Featured Historic Landmarks, Sites & Buildings

Historic Site of the week

Eketorp Fort

Eketorp is an Iron Age fort in southeastern Öland, which was extensively reconstructed and enlarged in the Middle Ages. Throughout the ages the fortification has served a variety of somewhat differing uses: from defensive ringfort, to medieval safe haven and thence a cavalry garrison. In the 20th century it was further reconstructed to become a heavily visited tourist site and a location for re-enactment of medieval battles. Eketorp is the only one of the 19 known prehistoric fortifications on Öland that has been completely excavated, yielding a total of over 24,000 individual artifacts. The entirety of southern Öland has been designated as a World Heritage Site by UNESCO. The Eketorp fortification is often referred to as Eketorp Castle.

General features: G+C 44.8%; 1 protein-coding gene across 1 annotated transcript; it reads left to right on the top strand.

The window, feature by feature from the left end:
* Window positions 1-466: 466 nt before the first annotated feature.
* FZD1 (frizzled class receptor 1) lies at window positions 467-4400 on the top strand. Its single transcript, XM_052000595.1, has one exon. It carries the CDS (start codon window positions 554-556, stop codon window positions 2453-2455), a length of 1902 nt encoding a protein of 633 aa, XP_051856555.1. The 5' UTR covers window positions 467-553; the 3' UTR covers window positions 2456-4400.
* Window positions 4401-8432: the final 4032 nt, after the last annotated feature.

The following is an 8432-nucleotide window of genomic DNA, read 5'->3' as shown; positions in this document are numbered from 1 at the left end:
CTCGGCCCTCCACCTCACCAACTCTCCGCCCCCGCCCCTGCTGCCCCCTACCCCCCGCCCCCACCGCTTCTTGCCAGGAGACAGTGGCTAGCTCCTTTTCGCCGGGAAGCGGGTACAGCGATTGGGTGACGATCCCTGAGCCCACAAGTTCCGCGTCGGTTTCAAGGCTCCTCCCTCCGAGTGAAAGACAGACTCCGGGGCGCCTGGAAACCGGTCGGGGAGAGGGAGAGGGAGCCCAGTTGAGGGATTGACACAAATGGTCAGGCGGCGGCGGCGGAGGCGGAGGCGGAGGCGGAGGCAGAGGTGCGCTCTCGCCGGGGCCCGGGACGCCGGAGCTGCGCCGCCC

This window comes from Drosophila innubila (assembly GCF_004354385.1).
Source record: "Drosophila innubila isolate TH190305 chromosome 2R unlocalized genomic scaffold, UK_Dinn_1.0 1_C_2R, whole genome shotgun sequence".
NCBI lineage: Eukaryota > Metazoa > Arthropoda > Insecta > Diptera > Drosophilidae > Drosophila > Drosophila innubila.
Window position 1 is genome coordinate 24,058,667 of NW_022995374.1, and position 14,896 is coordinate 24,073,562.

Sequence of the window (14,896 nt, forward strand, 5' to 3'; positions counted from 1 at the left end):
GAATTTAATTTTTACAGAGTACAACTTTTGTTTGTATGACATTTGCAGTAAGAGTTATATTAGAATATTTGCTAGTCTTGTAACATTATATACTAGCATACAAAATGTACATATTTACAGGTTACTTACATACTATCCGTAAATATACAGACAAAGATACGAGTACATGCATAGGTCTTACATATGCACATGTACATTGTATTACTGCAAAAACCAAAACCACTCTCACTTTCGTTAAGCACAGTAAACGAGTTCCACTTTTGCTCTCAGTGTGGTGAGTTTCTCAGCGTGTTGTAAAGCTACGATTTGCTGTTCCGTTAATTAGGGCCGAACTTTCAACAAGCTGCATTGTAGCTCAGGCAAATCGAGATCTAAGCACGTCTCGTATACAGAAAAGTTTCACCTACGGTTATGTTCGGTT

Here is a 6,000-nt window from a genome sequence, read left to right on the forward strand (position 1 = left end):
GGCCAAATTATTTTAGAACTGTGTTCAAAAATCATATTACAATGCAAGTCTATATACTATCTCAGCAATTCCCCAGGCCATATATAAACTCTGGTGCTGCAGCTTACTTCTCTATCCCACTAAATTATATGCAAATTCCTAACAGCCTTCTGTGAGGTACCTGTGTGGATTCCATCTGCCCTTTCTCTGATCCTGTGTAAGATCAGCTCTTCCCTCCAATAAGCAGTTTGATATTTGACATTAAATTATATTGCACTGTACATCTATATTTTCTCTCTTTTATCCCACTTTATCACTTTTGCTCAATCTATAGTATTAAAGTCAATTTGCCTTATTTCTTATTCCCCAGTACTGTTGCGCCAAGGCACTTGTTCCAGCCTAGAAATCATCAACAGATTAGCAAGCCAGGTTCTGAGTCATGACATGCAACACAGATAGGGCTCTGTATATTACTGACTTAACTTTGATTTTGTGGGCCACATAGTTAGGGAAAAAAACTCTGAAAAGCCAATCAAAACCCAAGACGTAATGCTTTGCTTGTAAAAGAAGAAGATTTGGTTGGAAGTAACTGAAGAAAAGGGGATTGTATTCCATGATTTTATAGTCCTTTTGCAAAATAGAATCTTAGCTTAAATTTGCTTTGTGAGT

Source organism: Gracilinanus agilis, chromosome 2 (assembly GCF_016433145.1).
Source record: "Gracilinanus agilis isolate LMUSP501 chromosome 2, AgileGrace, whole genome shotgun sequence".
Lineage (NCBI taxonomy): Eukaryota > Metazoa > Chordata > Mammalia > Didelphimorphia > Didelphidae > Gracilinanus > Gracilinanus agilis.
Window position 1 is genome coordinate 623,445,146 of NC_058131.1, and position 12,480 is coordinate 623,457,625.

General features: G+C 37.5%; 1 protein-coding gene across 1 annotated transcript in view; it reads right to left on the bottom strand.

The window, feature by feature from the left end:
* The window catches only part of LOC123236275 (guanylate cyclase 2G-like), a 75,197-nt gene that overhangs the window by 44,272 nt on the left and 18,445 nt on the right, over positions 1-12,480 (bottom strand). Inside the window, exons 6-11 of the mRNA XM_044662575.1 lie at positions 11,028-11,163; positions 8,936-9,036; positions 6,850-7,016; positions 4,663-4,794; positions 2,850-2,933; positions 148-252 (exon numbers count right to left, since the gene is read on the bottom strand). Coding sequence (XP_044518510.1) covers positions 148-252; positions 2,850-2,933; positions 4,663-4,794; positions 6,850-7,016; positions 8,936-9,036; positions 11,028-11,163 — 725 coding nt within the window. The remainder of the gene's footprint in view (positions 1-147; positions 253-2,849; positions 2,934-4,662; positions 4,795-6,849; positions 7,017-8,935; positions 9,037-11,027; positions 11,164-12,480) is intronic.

The indigenous peoples of the Iron Age constructed the original fortification about 400 AD, a period known to have engendered contact between Öland natives with Romans and other Europeans. The ringfort in that era is thought to have been a gathering place for religious ceremonies and also a place of refuge for the local agricultural community when an outside enemy appeared. The circular design was believed to be chosen because the terrain is so level that attack from any side was equally likely. The original diameter of this circular stone fortification was about 57 metres. In the next century the stone was moved outward to construct a new circular structure of about 80 metres in diameter. At this juncture there were known to be about fifty individual cells or small structures within the fort as a whole. Some of these cells were in the center of the fortified ring, and some were actually built into the wall itself.